Clip File: We Don’t Want to be in the Office Either

Ah, yes. The last week of August. If you’re reading this, chances are good you’re in the office and if you’re in the office you’re looking for some entertainment.

So here’s a little end-of-summer nonsense with an gentle eye on trends in the political ad business that are worth following.

First up, the actor Kevin Spacey talking about his marvelous show – yes, that one – as well as changes in the TV business that are going to make streamed TV like “House of Cards” more common. He’s talking with Charlie Rose, a 20th Century fanboy if there ever was one, but Spacey’s smart. Worth noting: his observations about what the “audience is telling us” and how much it costs to produce a TV pilot. Also, he does a pretty mean Johnny Carson imitation.

Kevin Spacey: “House of Cards,” the TV business and politics is the link to follow for the video. You can get a fuller sense of what he’s saying by reading the text of a speech he gave – the MacTaggart Lecture – a week or so after the Rose interview.

Spot-On has long told clients that Facebook is a happy place. What do we mean by this? Well, it’s not a good place for campaigns that aren’t – for lack of a better word – hopeful. It’s a great place to defend your record or do damage control but you don’t want to outright diss your opponent. And some campaigns just aren’t a good fit. Here’s a look at how all this happiness is affecting the news business.

Speaking of Facebook. They say they’re bigger than TV. Well, that’s not really the case. TV ain’t going away. But the ways in which people use online sites like Facebook with TV is now part of daily life – kind of a water cooler with a speakerphone attached. Here’s a look at the marketing Facebook’s putting out for big-time brand advertisers.

There’s some kinda disconnect out there. And it’s not a good thing. Here’s a look at the paltry spending that corporations – many of them brand advertisers – spend when it comes to supporting California ballot measures. Of the millions spent, only pennies end up online. Given where and how you’re reading this, does that REALLY make sense? No, it doesn’t and Forward Observer’s Joe Rodota tells you why.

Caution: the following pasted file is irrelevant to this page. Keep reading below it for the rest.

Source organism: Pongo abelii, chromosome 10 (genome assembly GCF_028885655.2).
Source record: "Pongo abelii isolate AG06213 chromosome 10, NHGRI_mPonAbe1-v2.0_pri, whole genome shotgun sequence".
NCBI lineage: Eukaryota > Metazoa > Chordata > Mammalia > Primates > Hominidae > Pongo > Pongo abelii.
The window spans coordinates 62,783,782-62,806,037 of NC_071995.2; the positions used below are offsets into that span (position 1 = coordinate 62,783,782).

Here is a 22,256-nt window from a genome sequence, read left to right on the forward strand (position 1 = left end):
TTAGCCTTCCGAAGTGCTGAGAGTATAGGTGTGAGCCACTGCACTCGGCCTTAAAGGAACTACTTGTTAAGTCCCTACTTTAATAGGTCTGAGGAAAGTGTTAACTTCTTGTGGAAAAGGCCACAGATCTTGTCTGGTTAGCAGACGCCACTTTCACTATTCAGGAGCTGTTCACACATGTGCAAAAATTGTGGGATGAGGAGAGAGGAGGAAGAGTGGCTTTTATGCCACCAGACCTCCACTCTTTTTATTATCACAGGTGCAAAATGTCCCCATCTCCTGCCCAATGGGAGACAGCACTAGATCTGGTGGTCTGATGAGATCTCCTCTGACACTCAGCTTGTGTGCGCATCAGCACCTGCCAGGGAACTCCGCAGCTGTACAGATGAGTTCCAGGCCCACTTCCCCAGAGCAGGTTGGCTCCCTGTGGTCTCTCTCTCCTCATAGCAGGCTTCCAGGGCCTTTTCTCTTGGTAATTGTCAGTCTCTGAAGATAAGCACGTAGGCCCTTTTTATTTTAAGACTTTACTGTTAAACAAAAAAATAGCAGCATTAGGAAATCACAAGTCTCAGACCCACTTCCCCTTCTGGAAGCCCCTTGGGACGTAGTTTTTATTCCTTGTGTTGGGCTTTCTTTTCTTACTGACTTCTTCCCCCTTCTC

And, finally, we’re not big fans of cat videos. But show us a frog playing a banjo – AND Steve Martin – we’re all over that.

Enjoy your holiday. We’ll be back with more links, observations and other goodies after Labor Day.


Clip Service: The Changing TV Business

Television is such a part of the political process that even slight changes in the business should be watched carefully.

But your average consultant has better things to do than follow New York Times media columnist Dave Carr’s musings. Or cogitate on whatever PaidContent has to say.

So here’s a Spot-On round up – hopefully a helpful one – on what’s been happening. Generally speaking, Team Spot-On thinks Carr’s overall thesis – that TV is undergoing the same sort of changes the print news business say 10 years ago – has legs and consequences for TV-oriented political media buyers and consultants. Which is why we keep talking this on Facebook and Twitter.

Think about it in these terms: Ten years ago, was a novel way to buy books. This month, its founder bought the Washington Post.

And since it’s always nice to have things in one place, here’s a round up of news stories that caught our eye. Pressure on traditional television is building.

First up, Aereo, a service that takes broadcast TV signals and sends them to your computer. In its fight with CBS, Time Warner is recommending that customers use Aereo’s service to access over-the-air channels. And a judge has refused to side with broadcasters who want to shut Aereo down.

Aereo’s not just a city service. They’re coming to Utah and a bunch of other states. Soon.

Aereo’s not the only service looking at TV. Apple is. So is Google.

And another judge says it’s okay for Dish Network to promote the idea of skipping commercials.

What does this all mean: It’s going to get harder and harder to get voter’s attention on television. Online ad placements are going to become a lot more sophisticated, better looking and more interactive. The future, it’s here. It’s just not evenly distributed quite yet.